Kimberly Steinhoff December 2, 2019 Family Budget
By involving children into what is generally an adult task and conversation topic, they will soon learn the value of money and want to contribute positively in the family joint venture. If your children receive pocket money or income from an after-school job, encourage them to make their own budget to manage their money and too stick to it. This can prove invaluable to them later on in life.
Once your checkbook is balanced, you should take a moment to look at the wealth of information contained therein. What? What is this wealth of information you are talking about? Try looking at your checkbook as a snap shot of your spending habits over time. By looking at what you purchase, where you go to purchase it, and how frequently you travel there to purchase it; it will soon be clear to your brain that all of those little trips to the store sure do add up! Look at all the gas you are using, and the wear and tear you are putting on your vehicle. Since you are spending the money already, you might as well purchase the items once a week and not on an everyday basis. Likewise, since you already know the items that you purchase on a daily basis, you might consider buying them in bulk (only if bulk means costing less!).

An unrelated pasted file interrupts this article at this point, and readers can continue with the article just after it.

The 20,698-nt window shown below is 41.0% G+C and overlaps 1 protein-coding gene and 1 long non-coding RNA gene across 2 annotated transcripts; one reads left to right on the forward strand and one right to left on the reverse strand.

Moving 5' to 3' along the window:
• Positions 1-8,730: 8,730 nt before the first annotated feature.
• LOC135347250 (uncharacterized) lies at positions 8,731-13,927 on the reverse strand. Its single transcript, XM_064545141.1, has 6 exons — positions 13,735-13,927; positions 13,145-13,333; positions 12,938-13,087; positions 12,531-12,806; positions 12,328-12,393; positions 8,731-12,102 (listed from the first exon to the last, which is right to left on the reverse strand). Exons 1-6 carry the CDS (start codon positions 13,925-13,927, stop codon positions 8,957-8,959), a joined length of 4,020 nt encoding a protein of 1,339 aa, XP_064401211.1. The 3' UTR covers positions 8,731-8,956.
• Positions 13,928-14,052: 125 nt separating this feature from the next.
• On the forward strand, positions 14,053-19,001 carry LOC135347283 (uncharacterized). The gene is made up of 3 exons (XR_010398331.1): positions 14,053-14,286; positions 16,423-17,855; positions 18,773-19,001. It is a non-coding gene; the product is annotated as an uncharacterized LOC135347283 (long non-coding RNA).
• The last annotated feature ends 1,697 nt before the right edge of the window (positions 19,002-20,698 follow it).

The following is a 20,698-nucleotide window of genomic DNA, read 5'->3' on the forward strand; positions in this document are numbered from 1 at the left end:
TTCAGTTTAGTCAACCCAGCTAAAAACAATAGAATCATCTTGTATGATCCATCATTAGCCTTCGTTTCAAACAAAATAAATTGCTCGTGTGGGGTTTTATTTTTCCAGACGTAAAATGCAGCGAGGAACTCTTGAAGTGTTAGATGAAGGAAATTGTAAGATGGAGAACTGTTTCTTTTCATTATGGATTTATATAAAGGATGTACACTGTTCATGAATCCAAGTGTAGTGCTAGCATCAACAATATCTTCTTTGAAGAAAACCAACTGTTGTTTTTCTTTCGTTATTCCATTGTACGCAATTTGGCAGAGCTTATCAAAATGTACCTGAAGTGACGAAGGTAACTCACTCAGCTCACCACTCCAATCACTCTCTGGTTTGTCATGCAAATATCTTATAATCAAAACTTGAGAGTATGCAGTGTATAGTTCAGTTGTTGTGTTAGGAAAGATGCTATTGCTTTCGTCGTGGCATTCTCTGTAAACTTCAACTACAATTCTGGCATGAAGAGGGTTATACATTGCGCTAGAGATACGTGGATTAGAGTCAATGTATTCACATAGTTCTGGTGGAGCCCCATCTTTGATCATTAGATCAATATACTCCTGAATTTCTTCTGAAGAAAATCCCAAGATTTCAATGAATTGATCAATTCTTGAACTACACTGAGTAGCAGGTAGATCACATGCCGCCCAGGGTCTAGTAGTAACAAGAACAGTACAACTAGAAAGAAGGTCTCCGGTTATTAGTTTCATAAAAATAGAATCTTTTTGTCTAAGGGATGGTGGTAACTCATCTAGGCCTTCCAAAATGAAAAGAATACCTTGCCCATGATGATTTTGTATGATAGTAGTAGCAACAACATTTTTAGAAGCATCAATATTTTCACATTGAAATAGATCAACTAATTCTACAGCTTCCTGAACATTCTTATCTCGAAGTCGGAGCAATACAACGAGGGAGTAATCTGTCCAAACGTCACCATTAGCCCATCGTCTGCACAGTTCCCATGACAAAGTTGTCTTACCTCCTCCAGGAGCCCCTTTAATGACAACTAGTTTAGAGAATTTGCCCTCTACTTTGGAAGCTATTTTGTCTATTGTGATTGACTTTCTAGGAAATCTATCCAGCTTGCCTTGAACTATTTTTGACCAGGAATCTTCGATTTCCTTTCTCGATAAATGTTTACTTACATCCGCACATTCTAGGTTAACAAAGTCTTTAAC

Q: What if I make my budget, and the expenses are way above my current income? A: First, it is good that you made it, because you now realize you have a problem. Secondly, you will want to decide whether there are expenses you can eliminate. For instance, if the entertainment section is $20 a week, can you cut it back to $10? What other categories can you reduce? Finally, you may need to work more hours or get a second job to make ends meet.
A common mistake that is definitely made when developing a budget is to include salary that may be not regular or stable. This sort of salary should in no way be added in to the budget and ought to be left as bonus revenue that will merely increase your personal savings when and if it does happen.